• For US Texas, US Connecticut, Spain, Italy and UK, the overall CFR has decreased compared to May 2020 statistics. This is also associated with the drop in ‘positives per test’. As we previously mentioned, we think that the high rate of positive testing may be one indicator of a higher level of ‘real’ cases not identified and ‘missing’ in the ‘reported’ infected numbers. For example, in May 2020, UK has a high positive per test rate of 14.8% and a relatively high CFR of 19.15%. In November 2020, the positive per test rate has dropped to 3.02% and the CFR has also decreased to 6.24%.

 

The following shows the infection rate per age group for the different territories. It suggests that the infection rate for younger age 20-29 and older age 80+ are higher.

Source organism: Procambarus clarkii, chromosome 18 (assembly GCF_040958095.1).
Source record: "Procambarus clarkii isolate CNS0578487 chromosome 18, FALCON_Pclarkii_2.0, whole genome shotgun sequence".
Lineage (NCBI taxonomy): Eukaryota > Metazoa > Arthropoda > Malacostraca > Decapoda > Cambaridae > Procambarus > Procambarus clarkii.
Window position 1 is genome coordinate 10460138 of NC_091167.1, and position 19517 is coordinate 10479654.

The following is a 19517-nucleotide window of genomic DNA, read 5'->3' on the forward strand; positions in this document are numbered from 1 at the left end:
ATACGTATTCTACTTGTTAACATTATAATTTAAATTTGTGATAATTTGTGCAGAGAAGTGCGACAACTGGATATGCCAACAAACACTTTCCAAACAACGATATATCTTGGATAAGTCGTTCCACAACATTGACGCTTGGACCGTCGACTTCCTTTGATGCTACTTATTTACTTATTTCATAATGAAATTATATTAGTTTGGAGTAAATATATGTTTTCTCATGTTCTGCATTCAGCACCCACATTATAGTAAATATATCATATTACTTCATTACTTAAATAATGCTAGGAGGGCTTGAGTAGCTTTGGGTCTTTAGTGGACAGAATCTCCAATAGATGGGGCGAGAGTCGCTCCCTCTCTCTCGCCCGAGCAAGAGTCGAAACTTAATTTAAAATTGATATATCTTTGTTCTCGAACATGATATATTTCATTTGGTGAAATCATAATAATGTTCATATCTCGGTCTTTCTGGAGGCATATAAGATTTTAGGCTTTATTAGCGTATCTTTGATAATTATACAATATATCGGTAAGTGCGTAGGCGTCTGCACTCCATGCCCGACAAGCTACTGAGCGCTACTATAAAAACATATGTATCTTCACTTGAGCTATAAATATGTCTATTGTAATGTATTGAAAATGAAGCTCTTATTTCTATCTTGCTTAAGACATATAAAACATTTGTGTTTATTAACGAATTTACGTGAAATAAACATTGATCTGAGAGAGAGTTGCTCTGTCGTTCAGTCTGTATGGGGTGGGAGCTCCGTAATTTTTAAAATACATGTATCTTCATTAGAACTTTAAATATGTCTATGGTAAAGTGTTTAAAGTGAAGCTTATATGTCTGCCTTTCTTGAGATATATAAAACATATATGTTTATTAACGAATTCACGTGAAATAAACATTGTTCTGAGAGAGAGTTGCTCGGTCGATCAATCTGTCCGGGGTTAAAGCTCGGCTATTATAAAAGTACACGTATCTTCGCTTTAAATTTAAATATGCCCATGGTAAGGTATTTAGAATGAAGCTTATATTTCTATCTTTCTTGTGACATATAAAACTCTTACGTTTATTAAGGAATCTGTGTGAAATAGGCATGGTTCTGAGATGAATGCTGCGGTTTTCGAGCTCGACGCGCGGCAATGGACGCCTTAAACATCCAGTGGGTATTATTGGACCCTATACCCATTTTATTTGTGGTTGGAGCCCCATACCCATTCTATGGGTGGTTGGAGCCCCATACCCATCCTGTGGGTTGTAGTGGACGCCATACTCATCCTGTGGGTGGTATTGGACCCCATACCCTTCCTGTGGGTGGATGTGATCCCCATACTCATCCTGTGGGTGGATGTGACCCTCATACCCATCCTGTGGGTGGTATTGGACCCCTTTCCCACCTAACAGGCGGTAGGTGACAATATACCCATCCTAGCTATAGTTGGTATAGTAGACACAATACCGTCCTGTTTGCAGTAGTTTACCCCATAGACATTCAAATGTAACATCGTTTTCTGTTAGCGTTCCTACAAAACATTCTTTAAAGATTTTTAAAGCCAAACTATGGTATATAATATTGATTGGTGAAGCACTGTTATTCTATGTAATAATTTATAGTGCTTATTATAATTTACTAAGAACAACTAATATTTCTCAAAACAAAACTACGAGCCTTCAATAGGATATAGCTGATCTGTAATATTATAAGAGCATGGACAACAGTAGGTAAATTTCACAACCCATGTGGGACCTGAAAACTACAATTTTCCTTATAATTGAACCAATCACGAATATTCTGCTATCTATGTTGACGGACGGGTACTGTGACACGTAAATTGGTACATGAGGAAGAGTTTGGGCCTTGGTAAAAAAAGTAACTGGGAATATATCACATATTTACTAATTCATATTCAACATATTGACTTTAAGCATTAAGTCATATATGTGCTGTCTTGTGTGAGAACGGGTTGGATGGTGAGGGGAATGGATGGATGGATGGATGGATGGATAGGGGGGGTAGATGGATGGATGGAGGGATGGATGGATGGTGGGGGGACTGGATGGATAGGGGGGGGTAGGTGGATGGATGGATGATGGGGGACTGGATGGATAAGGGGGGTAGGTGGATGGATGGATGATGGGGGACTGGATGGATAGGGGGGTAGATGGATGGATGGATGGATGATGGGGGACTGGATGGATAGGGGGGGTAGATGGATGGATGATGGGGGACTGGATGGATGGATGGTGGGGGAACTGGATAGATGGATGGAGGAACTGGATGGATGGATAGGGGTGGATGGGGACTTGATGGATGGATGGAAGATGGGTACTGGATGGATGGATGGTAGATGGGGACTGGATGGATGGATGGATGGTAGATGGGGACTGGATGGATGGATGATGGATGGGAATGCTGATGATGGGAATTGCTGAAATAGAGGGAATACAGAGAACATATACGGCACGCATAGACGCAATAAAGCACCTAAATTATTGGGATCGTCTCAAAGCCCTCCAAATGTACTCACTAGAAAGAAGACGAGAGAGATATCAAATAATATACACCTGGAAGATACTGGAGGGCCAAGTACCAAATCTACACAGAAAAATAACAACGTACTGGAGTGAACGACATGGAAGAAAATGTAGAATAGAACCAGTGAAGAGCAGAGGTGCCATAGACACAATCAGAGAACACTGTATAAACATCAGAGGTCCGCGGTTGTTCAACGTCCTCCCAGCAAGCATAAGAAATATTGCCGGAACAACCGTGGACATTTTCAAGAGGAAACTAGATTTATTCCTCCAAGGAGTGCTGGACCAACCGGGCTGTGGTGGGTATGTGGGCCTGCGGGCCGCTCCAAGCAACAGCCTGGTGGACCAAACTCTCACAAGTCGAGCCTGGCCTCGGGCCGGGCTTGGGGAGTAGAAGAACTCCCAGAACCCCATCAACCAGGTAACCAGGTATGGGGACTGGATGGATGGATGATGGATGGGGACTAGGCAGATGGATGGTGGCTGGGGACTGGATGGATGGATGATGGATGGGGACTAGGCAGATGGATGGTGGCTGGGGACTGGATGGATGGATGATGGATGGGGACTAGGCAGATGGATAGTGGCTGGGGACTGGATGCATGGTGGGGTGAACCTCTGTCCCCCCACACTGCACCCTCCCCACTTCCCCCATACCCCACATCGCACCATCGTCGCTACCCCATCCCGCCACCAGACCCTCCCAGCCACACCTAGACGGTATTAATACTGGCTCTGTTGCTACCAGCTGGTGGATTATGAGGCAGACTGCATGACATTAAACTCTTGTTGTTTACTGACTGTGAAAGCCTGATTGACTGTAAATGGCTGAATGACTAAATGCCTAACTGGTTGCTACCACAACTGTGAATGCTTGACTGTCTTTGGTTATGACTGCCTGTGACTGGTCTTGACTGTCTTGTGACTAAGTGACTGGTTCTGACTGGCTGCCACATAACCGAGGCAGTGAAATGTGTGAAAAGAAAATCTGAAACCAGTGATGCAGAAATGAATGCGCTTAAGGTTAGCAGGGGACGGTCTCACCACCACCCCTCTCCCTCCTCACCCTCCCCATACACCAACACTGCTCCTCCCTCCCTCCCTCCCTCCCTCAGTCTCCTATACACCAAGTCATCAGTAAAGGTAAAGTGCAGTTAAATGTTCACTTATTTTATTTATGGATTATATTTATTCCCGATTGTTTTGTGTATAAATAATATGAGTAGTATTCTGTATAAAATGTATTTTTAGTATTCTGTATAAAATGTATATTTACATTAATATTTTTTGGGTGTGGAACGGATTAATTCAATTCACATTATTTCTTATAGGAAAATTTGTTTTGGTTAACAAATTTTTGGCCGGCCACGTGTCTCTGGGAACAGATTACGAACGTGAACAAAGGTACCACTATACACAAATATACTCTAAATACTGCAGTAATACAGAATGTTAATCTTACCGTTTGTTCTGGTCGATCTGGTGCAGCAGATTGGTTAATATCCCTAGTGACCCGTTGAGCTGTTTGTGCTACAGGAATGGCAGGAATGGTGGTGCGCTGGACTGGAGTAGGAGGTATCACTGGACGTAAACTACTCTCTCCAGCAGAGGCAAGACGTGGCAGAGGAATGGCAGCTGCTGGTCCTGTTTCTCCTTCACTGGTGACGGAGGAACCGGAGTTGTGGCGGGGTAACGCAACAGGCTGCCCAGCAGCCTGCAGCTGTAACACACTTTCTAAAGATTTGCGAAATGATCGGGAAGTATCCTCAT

*A value of 1 means that for that age band, the infection rate is the same as the average for the whole population of that region. E.g. Australia has an average infection rate of 108.2 per 100,000 – the Index value for age 20-29 is 1.6, so the infection rate for that age band is 169 per 100,000 (1.6 x 108.2).


Co-Morbidities

We analysed deaths involving COVID-19 by the pre-existing conditions for UK (England and Wales), New York State and Australia.

The following table shows the co-morbidities for England and Wales, New York state and Australia. For Australia, ABS provided the proportion of COVID-19 death with a pre-existing condition but not by age band.

England and Wales: http://bit.ly/3tqe1co